The combination of beliefs and desires gives rise to human action. “Beliefs” are trickier than they seem because we act as if they’re philosophical statements that are either true or false, but under pressure they turn out to be nothing like this at all. Instead, they seem to be much more like aesthetic ideals, the pursuit of which we rationalize post facto. Tentatively, I identify these as derivative from the gray matter network which informs our perceptions of the world.
In my limited knowledge, “desires” have received a much more comprehensive treatment. They are caused by Pavlovian conditioning and revealed by economic choices: “Actions speak louder than words.” They follow the relatively simple ipso-facto logic of white matter. When we attempt to achieve a desire and succeed, the result (aside from the gratification itself) is a feeling of agency. That is, power to effect one’s destiny for good or ill. When we attempt to achieve some desire and fail, the result is a feeling of frustration. As I said before, frustration is the low end of depression.
Depression and optimism are emotional artifacts which reflect a change in a person’s risk-reward strategy, based on previous outcomes. For instance, a man who is consistently successful in talking to women is going to be optimistic about his next social encounter. He will take more risks in the pursuit of higher rewards because an abundance mentality is the correct adaptation when success in all but guaranteed. Only when he starts racking up some failures does it make sense for him to reflect and possibly dial back his ambition to accommodate a slightly less resource-abundant reality. But it makes no sense to be risk-averse when successes are forthcoming and effortless. Depression is the reverse situation- a constantly frustrated man going to be pessimistic about his chances in the next social encounter. If the cost of failure seems too high, he will bide time and conserve his energy instead of busting a move. In both cases, constant failures or successes might become generalized into attitudes: “I expect to succeed in everything I set my mind to,” or vice versa. Insofar as man is ever a rational animal, these are often rational generalizations of previous efficacy.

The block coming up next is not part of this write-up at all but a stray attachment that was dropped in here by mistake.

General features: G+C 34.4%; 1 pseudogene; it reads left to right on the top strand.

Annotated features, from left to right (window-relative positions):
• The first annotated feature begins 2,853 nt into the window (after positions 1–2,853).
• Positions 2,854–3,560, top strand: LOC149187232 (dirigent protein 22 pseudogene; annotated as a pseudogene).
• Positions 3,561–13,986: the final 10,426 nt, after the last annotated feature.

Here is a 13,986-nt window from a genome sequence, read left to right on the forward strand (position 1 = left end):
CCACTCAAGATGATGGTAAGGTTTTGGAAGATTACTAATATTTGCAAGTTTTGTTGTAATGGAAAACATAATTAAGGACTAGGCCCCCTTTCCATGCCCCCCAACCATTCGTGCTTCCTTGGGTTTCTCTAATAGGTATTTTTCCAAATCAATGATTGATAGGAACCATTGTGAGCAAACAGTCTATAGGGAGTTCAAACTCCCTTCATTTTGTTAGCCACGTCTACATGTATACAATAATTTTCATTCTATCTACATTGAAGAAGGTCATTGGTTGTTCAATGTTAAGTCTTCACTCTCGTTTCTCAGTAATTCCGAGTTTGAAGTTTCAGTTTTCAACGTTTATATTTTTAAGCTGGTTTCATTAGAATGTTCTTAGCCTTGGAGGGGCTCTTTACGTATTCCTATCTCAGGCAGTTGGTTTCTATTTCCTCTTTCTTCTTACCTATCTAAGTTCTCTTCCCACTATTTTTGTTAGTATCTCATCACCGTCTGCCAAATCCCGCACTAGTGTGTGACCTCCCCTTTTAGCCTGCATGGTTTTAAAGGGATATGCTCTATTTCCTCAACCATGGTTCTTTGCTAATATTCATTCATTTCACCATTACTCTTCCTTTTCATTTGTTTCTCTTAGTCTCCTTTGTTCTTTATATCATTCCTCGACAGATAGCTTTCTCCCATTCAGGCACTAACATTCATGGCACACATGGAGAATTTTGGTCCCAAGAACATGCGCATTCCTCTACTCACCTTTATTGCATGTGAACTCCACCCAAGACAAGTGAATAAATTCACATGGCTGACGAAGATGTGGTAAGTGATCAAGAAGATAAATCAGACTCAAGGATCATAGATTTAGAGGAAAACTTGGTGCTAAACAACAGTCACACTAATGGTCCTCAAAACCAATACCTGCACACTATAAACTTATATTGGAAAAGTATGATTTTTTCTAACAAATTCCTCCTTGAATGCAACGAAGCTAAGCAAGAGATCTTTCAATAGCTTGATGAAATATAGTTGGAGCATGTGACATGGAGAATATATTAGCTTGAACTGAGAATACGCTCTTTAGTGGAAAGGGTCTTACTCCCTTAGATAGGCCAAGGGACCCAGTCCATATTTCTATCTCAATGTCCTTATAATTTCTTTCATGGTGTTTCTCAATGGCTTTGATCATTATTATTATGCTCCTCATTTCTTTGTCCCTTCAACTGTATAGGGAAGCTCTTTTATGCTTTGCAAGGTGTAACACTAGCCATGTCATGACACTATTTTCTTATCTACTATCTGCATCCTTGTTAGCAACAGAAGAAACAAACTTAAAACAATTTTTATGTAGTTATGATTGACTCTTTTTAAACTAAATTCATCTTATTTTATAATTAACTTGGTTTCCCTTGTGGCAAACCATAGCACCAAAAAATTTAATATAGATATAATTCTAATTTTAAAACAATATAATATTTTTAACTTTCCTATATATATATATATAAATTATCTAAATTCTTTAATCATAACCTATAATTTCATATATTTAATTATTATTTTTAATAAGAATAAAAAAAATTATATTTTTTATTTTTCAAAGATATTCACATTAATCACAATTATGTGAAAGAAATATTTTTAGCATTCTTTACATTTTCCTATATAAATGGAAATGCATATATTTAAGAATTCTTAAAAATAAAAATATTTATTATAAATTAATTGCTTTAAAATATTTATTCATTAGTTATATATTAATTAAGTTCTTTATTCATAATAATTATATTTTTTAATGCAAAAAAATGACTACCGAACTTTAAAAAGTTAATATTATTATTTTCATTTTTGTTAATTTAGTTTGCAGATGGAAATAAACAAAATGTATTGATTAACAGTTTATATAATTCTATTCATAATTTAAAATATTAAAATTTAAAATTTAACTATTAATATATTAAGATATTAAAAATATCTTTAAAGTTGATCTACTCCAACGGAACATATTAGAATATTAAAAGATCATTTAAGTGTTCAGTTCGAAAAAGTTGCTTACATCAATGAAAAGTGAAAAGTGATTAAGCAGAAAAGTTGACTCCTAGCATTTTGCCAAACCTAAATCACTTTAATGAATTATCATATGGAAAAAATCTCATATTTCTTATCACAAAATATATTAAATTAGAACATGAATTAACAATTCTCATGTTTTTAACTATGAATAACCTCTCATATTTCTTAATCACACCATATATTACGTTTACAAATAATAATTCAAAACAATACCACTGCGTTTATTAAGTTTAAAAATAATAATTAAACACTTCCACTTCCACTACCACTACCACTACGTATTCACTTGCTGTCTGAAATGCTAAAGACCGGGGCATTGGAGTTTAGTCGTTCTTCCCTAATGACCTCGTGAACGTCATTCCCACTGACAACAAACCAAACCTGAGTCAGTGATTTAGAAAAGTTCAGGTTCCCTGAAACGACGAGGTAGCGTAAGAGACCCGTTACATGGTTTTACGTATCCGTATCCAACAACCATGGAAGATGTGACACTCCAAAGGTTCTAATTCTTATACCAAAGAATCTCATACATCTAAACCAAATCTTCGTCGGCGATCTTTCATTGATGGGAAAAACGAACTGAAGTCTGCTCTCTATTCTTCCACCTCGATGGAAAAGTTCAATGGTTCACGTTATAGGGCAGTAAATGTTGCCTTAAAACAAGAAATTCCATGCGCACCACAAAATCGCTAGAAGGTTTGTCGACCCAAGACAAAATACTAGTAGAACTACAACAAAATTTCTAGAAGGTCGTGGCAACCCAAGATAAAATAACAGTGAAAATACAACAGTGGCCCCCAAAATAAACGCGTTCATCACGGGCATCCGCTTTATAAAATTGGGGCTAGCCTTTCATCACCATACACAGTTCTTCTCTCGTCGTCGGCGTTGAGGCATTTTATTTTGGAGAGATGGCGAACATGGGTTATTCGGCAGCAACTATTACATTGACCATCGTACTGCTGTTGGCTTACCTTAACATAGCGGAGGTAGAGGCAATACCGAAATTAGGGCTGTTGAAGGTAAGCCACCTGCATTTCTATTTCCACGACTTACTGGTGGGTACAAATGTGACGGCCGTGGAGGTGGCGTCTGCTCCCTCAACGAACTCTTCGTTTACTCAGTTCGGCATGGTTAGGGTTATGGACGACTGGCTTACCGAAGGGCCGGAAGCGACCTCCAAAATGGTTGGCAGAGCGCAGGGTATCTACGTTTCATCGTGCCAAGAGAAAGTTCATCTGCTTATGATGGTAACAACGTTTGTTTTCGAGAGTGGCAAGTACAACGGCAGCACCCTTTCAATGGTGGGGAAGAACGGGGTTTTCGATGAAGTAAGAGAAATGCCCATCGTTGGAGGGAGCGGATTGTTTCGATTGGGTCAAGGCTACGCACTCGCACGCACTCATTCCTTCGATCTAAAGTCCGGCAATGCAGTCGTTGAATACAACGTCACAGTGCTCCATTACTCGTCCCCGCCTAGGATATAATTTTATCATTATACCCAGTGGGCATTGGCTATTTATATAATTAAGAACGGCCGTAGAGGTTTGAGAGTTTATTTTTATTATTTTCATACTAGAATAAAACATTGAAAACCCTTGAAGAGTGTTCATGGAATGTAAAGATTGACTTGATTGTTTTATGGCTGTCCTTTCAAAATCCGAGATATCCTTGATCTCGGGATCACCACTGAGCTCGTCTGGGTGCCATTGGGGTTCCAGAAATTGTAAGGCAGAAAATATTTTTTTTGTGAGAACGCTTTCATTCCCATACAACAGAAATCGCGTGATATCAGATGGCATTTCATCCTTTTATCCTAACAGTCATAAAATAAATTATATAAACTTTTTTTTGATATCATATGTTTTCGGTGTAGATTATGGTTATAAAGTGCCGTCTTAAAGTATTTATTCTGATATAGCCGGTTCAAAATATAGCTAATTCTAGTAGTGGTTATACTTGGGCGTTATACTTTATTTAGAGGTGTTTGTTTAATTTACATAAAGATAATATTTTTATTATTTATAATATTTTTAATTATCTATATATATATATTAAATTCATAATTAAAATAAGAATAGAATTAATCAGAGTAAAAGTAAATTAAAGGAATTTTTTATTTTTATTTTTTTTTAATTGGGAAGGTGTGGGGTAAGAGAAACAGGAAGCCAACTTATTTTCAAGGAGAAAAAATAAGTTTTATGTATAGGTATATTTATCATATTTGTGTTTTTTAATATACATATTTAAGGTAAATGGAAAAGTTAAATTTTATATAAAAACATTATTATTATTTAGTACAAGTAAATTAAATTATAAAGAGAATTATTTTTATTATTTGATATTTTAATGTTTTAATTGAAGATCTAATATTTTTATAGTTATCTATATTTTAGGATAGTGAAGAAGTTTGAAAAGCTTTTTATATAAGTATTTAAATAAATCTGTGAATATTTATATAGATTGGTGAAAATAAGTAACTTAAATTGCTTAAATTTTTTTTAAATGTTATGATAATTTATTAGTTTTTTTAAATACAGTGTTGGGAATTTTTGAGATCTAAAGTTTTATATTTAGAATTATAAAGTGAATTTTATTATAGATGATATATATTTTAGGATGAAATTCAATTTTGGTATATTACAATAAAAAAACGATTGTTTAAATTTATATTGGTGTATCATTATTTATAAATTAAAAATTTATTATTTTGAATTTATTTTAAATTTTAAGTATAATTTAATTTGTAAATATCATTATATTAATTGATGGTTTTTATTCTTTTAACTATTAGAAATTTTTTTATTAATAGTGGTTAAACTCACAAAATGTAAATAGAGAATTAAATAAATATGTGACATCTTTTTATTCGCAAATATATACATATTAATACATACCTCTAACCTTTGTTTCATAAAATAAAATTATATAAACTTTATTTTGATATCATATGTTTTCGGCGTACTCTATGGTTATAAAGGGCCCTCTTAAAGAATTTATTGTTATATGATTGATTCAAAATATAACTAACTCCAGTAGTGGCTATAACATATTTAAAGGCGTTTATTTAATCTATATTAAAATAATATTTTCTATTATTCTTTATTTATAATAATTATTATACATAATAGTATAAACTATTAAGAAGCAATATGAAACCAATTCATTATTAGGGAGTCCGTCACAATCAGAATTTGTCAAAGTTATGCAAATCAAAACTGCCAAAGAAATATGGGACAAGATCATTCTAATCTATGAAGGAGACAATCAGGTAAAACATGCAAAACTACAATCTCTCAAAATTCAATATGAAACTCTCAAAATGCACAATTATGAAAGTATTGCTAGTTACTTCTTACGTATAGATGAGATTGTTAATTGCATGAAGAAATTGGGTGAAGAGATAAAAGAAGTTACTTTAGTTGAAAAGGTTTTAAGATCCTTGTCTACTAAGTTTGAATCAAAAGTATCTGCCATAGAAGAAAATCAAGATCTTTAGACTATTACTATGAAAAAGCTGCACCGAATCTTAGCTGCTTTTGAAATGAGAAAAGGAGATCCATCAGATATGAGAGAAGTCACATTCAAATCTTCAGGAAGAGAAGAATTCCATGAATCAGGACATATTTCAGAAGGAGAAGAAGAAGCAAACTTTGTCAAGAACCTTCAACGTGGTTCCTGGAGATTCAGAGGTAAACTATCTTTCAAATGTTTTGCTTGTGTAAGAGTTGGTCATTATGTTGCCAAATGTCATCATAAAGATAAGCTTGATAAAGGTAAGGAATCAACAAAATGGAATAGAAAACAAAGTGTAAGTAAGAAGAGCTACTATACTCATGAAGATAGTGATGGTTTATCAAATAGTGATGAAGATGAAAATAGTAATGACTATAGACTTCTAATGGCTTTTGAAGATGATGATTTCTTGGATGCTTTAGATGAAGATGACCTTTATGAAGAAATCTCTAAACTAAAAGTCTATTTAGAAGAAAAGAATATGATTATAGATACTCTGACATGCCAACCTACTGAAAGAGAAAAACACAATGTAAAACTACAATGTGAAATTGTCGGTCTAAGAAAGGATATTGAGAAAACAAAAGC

Despair is distinct from depression in that it is still an emotional reaction, but it is a response to a perception of the future, rather than a generalization of the past. The key here is that the future may look more or less hopeful, regardless of the way things have been previously, due to inferences drawn from pattern perception. So maybe all we’ve known for all our lives is endless Winter, but if Aslan returns and we understand the significance of this, then we’d expect the future to be brighter than the average of our previous experiences would suggest. As the title suggests, hope is the reverse emotional reaction to despair, both requiring some greater perspective than mere Pavlovian conditioning (optimism and depression).
This finally nails down the idea of hope, but I’m finding simple “fear” to be a more elusive concept than it feels like it should be. Seems like fear should lead to despair or some such, but that doesn’t seem to be always the case. A person can feel visceral fear and hope at the same time, and a person can fear God without being depressed in the slightest. Seems like it bears better disambiguation than I’ve done.